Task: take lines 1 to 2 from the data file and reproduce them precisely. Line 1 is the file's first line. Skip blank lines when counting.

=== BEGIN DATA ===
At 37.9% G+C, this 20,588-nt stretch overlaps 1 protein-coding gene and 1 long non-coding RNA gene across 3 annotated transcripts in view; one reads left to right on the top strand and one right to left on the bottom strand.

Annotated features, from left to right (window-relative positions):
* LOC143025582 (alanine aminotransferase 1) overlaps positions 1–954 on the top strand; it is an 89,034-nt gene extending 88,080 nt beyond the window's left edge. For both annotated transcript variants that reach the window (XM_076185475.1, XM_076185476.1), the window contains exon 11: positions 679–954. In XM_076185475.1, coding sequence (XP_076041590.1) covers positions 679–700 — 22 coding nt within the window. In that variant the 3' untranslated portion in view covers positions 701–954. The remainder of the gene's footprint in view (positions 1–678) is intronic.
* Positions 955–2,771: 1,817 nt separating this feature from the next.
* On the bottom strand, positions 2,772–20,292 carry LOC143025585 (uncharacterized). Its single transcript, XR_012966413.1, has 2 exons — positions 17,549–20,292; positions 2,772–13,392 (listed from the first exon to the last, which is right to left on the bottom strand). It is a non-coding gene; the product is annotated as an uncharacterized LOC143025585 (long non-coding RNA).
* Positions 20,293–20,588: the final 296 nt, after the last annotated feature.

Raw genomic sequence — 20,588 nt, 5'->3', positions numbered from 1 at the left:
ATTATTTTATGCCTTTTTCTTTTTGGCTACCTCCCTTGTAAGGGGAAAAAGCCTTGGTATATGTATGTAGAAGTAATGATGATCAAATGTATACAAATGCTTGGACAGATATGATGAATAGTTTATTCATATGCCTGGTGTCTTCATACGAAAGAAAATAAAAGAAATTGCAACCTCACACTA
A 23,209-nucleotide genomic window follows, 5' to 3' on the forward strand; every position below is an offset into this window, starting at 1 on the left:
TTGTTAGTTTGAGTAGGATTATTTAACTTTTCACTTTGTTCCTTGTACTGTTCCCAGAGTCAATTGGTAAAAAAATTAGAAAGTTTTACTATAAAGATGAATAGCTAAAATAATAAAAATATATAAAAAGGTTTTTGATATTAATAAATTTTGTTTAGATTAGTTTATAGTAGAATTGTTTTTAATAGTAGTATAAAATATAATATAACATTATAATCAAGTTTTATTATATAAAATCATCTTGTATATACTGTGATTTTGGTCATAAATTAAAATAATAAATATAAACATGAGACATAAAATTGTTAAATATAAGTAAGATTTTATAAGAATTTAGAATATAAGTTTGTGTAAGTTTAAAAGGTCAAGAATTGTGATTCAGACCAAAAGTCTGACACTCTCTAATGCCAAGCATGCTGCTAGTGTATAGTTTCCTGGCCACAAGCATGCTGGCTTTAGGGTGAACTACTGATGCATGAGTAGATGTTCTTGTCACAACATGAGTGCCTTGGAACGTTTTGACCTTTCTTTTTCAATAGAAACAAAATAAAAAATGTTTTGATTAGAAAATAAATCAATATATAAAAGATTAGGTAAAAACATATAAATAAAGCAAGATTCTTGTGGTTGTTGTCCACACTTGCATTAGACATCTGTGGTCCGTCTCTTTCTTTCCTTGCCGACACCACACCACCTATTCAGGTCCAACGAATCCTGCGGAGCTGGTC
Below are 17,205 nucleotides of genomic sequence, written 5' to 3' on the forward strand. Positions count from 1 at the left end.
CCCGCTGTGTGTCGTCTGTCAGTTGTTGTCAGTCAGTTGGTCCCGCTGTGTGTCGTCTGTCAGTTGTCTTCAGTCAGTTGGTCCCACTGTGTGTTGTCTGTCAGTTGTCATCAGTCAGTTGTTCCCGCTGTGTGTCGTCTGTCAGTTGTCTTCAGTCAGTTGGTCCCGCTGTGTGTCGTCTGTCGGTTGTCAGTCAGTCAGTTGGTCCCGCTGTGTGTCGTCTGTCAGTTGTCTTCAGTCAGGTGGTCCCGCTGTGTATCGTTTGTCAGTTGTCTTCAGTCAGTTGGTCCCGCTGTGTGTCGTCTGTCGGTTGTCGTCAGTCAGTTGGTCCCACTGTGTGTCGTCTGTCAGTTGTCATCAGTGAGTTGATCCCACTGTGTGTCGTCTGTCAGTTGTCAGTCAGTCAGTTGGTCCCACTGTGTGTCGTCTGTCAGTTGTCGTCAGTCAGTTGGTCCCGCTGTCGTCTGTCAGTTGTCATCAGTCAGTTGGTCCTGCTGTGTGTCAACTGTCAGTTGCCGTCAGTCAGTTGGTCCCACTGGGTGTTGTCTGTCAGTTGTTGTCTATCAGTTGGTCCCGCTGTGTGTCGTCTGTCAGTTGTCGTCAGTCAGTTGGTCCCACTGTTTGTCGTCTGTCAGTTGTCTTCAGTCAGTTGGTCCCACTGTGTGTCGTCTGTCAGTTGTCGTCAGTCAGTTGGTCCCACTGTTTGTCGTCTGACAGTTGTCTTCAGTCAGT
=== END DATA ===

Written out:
At 37.9% G+C, this 20,588-nt stretch overlaps 1 protein-coding gene and 1 long non-coding RNA gene across 3 annotated transcripts in view; one reads left to right on the top strand and one right to left on the bottom strand.

Annotated features, from left to right (window-relative positions):